Written by David K. Gilchrist.
A note on the poem by the author.
I read that Babe Ruth, who held the world record for the most runs in his career, ALSO held the record for the most errors. When he was asked how that was possible, he said that if he didn't risk the errors, he wouldn't make the runs. I got to thinking about how often we don't try to do something, because we are afraid of failing. One famous inventor said that he didn't make mistakes: he just kept discovering things that didn't work, until he found one that did.
No errors, no runs
You’ll never dent a fender, if you never drive a car.
But if you never chance it, well, you won’t go very far.
You’ll never break your china if you leave it on the shelf.
But it’s no use to others, and no value to yourself.
You’ll never have a heartache if you love no one but you.
But you will be so lonely, you will ache your whole life through.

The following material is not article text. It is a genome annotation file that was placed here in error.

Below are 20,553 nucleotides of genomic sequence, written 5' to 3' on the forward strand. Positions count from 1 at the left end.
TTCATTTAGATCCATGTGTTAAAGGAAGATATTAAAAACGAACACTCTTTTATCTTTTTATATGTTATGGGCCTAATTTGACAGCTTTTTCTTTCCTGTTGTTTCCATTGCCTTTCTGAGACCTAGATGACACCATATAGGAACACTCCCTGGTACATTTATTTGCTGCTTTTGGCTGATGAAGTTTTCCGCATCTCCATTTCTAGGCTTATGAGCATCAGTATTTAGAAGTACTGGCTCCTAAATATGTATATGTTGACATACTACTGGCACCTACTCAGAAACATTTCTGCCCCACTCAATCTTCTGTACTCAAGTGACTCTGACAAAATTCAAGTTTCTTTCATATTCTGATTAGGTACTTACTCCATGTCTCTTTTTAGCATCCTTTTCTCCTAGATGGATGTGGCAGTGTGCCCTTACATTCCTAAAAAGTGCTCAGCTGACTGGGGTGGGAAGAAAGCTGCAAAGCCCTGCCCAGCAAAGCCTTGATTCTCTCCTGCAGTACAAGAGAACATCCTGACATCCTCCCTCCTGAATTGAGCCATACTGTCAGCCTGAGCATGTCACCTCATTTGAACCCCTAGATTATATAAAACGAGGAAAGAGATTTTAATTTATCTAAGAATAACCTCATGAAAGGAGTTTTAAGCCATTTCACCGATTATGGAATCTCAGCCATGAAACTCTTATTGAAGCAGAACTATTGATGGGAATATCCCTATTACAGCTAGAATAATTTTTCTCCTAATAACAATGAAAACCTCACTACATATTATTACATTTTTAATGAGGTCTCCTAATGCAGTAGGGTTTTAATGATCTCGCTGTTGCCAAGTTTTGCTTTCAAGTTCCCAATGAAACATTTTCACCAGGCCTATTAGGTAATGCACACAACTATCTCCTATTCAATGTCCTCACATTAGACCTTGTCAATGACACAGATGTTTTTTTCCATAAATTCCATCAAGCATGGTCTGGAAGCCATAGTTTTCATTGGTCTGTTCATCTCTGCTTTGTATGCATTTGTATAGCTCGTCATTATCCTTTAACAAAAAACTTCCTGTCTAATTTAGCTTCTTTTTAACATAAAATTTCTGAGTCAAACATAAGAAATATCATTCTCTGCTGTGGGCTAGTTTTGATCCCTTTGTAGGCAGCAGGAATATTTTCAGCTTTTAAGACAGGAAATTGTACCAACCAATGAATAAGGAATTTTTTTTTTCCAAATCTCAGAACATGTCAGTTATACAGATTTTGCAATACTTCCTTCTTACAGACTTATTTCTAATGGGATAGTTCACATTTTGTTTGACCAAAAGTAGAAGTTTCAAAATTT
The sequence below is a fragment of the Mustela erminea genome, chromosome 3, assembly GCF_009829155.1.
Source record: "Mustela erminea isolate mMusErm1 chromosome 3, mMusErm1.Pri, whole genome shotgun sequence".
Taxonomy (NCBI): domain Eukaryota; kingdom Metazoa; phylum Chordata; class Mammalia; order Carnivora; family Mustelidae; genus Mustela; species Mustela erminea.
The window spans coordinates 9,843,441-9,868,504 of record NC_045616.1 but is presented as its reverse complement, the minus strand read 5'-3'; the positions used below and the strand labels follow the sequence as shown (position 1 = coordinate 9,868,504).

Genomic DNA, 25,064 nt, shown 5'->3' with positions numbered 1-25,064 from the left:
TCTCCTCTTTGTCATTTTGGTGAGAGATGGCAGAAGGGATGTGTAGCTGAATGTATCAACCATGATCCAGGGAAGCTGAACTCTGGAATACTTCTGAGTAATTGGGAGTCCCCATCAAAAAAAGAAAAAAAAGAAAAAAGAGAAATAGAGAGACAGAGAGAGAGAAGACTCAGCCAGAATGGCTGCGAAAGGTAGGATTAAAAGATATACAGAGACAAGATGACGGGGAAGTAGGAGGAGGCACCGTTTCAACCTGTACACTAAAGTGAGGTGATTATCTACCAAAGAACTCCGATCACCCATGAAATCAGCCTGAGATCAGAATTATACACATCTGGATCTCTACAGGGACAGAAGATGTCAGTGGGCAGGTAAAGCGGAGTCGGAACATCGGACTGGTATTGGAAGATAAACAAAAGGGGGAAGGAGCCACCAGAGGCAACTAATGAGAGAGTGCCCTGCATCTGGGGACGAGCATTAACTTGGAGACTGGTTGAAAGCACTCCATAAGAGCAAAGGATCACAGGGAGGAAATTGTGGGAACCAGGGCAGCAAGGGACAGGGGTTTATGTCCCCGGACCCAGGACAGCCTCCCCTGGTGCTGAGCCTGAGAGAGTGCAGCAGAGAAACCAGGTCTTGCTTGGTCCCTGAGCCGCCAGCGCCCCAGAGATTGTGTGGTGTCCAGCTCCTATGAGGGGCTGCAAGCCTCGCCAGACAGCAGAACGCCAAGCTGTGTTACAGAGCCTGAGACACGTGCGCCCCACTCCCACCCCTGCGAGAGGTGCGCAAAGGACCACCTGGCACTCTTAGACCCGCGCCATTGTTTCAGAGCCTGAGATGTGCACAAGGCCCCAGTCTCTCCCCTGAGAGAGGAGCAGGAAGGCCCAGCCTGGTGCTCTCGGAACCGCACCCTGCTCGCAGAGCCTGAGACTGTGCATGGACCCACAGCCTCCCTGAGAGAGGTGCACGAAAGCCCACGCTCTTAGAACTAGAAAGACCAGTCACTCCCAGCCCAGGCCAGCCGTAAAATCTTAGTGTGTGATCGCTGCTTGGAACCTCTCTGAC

You’ll never make an error, if you never undertake.
Except, to never venture is the very WORST mistake!
If no one tried to build a house, well, where would people live?
If no one tried to heal the sick, there’d be no help to give.
If no one tried to start a school, well, how would children learn?
If no one formed a government, we’d have no place to turn.
If no one kept a shop or store, who’d sell the things we need?
If no one tried to run a farm, what would we find to feed?
If no one tells the Gospel news, that hope will not be heard.
Our children’s children will not know the blessing of God’s Word.
David K. Gilchrist ca 1980's
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Image credit: Babe Ruth by LeRoy Neiman,1973